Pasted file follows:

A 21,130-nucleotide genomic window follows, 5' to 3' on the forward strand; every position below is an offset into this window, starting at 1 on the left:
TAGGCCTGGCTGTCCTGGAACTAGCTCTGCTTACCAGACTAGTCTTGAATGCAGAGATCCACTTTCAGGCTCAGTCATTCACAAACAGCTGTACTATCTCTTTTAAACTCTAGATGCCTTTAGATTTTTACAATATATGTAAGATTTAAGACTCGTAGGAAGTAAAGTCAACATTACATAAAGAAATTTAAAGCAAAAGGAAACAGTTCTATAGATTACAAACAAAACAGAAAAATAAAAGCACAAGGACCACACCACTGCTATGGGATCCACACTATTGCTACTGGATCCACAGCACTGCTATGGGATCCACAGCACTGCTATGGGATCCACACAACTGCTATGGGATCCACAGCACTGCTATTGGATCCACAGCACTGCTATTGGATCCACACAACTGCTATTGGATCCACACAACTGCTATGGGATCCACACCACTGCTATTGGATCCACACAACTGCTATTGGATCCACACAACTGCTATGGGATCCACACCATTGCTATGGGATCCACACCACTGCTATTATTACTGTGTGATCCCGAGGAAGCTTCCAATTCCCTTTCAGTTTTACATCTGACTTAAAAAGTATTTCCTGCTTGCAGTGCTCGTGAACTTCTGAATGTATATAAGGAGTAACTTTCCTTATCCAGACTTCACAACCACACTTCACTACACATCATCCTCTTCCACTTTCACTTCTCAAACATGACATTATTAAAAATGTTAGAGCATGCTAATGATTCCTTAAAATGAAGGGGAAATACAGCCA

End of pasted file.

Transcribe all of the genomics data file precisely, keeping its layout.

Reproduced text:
A 21,130-nucleotide genomic window follows, 5' to 3' on the forward strand; every position below is an offset into this window, starting at 1 on the left:
TAGGCCTGGCTGTCCTGGAACTAGCTCTGCTTACCAGACTAGTCTTGAATGCAGAGATCCACTTTCAGGCTCAGTCATTCACAAACAGCTGTACTATCTCTTTTAAACTCTAGATGCCTTTAGATTTTTACAATATATGTAAGATTTAAGACTCGTAGGAAGTAAAGTCAACATTACATAAAGAAATTTAAAGCAAAAGGAAACAGTTCTATAGATTACAAACAAAACAGAAAAATAAAAGCACAAGGACCACACCACTGCTATGGGATCCACACTATTGCTACTGGATCCACAGCACTGCTATGGGATCCACAGCACTGCTATGGGATCCACACAACTGCTATGGGATCCACAGCACTGCTATTGGATCCACAGCACTGCTATTGGATCCACACAACTGCTATTGGATCCACACAACTGCTATGGGATCCACACCACTGCTATTGGATCCACACAACTGCTATTGGATCCACACAACTGCTATGGGATCCACACCATTGCTATGGGATCCACACCACTGCTATTATTACTGTGTGATCCCGAGGAAGCTTCCAATTCCCTTTCAGTTTTACATCTGACTTAAAAAGTATTTCCTGCTTGCAGTGCTCGTGAACTTCTGAATGTATATAAGGAGTAACTTTCCTTATCCAGACTTCACAACCACACTTCACTACACATCATCCTCTTCCACTTTCACTTCTCAAACATGACATTATTAAAAATGTTAGAGCATGCTAATGATTCCTTAAAATGAAGGGGAAATACAGCCA